Well look at you, you freelancing rockstar! Not only did you get your pitch accepted, but now you’ve got three different people who want your article. How do you navigate the tricky waters of having multiple pitches accepted, especially when you don’t want to burn bridges and lose possible pitching sources in the future?
Well first off, the pros would say, don’t pitch to multiple people at once. Pitch once, wait for a rejection, follow up, and if they don’t want it to pitch elsewhere. But we’re starving beginners. We don’t have time to wait 3 weeks to 3 months to see if a query will be accepted. And if you have a stellar article and you know that response rates for editors are slim, wouldn’t it benefit you to play the odds?
Yes and no. I think it’s all about how you respond to the second yes. I mean, there is no guarantee you will get your pitch accepted twice, let alone once. But for the sake of argument, let’s say that’s just what happened. I’ve had to deal with this situation twice already because I sent my pitches to everyone. It’s a possibility and something you should be prepared to deal with.
When you get accepted by competing markets:
Competing markets would be any magazines or websites that publish the same kind of content. Say you have an article about makeup and you want to feature it at Bustle, but also pitch it to XO, and Giggles. Those are all competing markets because they deal with women, lifestyle, fashion, and DIYs.
Go with the first.
No matter what, whoever said yes, unless you get two offers on the same day (hah!) you need to commit to the first editor that reached out. If you agreed to write an article but a second editor says they want you too and will give you more money, it’s in poor taste to just leave your first gig high and dry. And chances are they won’t ever let you write for them again.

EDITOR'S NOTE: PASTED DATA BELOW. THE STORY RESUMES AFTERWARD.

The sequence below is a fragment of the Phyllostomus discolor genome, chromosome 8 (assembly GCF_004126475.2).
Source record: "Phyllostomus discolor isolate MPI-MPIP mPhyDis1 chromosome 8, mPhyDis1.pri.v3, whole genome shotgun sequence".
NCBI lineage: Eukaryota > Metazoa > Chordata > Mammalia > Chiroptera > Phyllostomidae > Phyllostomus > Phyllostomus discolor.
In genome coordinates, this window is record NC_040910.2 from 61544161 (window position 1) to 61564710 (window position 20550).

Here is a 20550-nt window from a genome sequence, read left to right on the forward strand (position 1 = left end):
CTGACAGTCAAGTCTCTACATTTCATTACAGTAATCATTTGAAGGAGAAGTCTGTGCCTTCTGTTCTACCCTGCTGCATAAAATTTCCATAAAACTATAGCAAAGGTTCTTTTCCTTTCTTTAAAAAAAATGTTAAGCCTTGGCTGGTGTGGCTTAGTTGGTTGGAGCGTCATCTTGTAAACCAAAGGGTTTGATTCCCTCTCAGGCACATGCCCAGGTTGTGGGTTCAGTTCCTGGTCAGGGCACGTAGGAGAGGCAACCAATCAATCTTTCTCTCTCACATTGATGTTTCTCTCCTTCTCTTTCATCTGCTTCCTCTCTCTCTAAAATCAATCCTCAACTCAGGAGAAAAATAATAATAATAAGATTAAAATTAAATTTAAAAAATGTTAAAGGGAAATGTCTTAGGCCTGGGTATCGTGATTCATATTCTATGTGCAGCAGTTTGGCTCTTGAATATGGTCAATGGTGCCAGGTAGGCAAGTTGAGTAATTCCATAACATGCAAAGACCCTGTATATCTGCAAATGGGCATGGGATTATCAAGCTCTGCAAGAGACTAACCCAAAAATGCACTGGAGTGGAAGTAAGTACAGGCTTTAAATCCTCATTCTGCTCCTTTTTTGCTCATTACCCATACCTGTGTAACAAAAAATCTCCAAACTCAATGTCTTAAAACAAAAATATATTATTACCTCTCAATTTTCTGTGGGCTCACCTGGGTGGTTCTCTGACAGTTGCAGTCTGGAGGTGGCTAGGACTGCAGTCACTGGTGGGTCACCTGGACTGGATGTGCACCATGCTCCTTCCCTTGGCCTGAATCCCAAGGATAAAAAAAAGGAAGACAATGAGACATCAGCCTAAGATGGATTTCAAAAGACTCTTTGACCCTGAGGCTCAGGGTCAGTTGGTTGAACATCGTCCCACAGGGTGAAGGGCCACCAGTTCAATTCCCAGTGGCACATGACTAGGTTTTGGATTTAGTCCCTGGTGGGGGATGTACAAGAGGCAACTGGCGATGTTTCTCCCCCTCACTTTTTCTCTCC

Leave the Door Open.
Don’t downright refuse the second offer. When I honestly explained that I had pitched an article to two different places and was already committed to one of them, I apologized for seeming unprofessional, and offered to A) retool the article after it was published, and B) pitch a different article. And both of those offers were accepted. I don’t think it’s going to work every time. I think some editors will say thank you no, but be honest and keep the connection.
Look at the Submission Guidelines.
This will be your best asset when negotiating and pitching to multiple places. Most submission guidelines state (or at least they should) when to expect an answer. You’ll usually read something like this:
“Due to the huge number of queries we receive because we are so popular and EVERYONE is pitching to us and we’re not superman, and our poor staff can only go through so many submissions a day and so forth, we won’t be able to respond to all submissions. If you don’t hear from us within (x amount of time) we are not interested.”
Or something like that.
Check out those submission guidelines. I had a pitch accepted and 2 months later it was accepted by another website. The article was already live on the other site and I politely pointed out the to editor that due to the fact that I hadn’t heard from them in the X amount of days they had said on their website, I pitched my article elsewhere.
Most importantly just be direct and try whatever tactics you can to keep those connections and doorways open. The more pitches you put out, the more that will possibly get accepted, the more money you get at the end of the day.